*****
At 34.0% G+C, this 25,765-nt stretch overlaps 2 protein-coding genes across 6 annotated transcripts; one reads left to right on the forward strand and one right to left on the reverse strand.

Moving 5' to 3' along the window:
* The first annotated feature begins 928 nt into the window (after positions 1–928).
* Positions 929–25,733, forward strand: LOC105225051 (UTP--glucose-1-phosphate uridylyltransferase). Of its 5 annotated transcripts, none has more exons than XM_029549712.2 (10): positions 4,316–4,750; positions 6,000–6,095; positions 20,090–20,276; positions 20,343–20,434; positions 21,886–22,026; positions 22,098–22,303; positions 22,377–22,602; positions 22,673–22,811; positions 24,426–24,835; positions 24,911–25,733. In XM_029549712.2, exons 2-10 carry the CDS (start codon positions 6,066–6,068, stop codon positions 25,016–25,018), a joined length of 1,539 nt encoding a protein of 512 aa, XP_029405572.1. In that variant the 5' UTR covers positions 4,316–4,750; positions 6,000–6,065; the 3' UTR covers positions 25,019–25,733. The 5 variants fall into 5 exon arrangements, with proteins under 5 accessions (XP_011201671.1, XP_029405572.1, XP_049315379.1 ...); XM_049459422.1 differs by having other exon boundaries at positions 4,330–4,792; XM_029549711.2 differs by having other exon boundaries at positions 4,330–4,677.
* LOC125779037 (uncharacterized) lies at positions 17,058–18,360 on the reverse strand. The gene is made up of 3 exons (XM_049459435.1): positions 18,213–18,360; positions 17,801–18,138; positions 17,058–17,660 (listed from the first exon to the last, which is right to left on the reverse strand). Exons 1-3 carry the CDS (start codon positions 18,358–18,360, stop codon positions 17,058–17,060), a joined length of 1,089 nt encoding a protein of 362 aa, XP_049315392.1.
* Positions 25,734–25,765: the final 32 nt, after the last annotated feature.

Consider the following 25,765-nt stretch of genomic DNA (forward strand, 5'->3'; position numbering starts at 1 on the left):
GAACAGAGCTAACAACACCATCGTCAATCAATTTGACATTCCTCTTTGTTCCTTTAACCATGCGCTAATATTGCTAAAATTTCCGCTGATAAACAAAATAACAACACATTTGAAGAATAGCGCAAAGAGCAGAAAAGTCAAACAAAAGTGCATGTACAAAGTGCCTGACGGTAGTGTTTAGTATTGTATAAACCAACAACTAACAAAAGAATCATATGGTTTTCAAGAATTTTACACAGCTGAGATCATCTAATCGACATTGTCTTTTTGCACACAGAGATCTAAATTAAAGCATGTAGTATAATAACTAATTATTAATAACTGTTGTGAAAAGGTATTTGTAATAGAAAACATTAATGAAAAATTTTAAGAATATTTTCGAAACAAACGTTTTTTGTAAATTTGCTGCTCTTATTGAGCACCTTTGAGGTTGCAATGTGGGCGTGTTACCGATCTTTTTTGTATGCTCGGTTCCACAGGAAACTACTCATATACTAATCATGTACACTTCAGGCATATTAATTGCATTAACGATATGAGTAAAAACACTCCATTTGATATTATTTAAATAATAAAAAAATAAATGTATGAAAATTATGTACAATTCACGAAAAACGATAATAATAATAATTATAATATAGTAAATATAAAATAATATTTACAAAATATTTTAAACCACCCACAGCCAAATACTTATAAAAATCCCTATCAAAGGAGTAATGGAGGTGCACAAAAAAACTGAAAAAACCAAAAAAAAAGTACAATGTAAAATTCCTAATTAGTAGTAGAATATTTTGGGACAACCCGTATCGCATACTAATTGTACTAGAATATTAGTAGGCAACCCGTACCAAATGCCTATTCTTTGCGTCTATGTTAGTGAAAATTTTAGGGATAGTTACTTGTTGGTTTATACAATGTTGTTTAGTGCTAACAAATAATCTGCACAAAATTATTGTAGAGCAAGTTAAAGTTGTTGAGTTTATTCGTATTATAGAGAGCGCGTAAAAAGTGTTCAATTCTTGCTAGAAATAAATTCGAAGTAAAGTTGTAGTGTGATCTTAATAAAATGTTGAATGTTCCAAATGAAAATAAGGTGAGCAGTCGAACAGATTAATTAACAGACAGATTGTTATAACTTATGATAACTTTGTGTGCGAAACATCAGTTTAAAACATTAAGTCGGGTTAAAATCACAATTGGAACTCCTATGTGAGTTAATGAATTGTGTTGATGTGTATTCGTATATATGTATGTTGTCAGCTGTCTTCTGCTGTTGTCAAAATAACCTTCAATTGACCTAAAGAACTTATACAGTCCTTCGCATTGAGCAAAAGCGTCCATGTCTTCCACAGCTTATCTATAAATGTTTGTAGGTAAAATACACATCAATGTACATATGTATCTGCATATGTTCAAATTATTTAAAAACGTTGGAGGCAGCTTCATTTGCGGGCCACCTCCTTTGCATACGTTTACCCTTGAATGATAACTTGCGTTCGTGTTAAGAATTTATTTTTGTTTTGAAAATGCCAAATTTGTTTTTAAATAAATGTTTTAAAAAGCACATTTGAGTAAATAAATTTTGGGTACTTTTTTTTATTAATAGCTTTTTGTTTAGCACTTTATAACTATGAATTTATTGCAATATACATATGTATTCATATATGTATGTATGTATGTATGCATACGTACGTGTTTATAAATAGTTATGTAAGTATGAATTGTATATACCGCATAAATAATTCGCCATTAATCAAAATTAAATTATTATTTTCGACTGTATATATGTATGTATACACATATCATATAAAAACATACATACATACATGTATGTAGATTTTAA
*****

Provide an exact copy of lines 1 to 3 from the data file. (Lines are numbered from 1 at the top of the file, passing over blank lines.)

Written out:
At 34.0% G+C, this 25,765-nt stretch overlaps 2 protein-coding genes across 6 annotated transcripts; one reads left to right on the forward strand and one right to left on the reverse strand.

Moving 5' to 3' along the window:
* The first annotated feature begins 928 nt into the window (after positions 1–928).